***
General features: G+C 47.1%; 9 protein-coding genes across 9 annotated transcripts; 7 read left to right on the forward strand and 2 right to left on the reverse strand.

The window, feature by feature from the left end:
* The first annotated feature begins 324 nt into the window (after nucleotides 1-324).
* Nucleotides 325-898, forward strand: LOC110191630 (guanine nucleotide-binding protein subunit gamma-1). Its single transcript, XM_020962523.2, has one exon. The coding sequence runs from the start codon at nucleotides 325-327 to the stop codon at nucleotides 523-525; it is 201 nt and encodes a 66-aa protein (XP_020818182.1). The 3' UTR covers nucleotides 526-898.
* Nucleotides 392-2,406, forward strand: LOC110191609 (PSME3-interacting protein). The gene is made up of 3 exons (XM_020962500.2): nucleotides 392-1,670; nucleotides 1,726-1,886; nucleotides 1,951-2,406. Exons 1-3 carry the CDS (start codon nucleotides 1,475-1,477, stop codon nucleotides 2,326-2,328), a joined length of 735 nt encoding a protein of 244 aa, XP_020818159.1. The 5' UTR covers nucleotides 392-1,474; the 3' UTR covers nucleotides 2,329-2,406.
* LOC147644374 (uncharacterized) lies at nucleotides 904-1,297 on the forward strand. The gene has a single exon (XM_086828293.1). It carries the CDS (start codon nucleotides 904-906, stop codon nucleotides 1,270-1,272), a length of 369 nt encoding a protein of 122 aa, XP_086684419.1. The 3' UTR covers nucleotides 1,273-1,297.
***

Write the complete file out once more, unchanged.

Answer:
General features: G+C 47.1%; 9 protein-coding genes across 9 annotated transcripts; 7 read left to right on the forward strand and 2 right to left on the reverse strand.

The window, feature by feature from the left end:
* The first annotated feature begins 324 nt into the window (after nucleotides 1-324).
* Nucleotides 325-898, forward strand: LOC110191630 (guanine nucleotide-binding protein subunit gamma-1). Its single transcript, XM_020962523.2, has one exon. The coding sequence runs from the start codon at nucleotides 325-327 to the stop codon at nucleotides 523-525; it is 201 nt and encodes a 66-aa protein (XP_020818182.1). The 3' UTR covers nucleotides 526-898.
* Nucleotides 392-2,406, forward strand: LOC110191609 (PSME3-interacting protein). The gene is made up of 3 exons (XM_020962500.2): nucleotides 392-1,670; nucleotides 1,726-1,886; nucleotides 1,951-2,406. Exons 1-3 carry the CDS (start codon nucleotides 1,475-1,477, stop codon nucleotides 2,326-2,328), a joined length of 735 nt encoding a protein of 244 aa, XP_020818159.1. The 5' UTR covers nucleotides 392-1,474; the 3' UTR covers nucleotides 2,329-2,406.
* LOC147644374 (uncharacterized) lies at nucleotides 904-1,297 on the forward strand. The gene has a single exon (XM_086828293.1). It carries the CDS (start codon nucleotides 904-906, stop codon nucleotides 1,270-1,272), a length of 369 nt encoding a protein of 122 aa, XP_086684419.1. The 3' UTR covers nucleotides 1,273-1,297.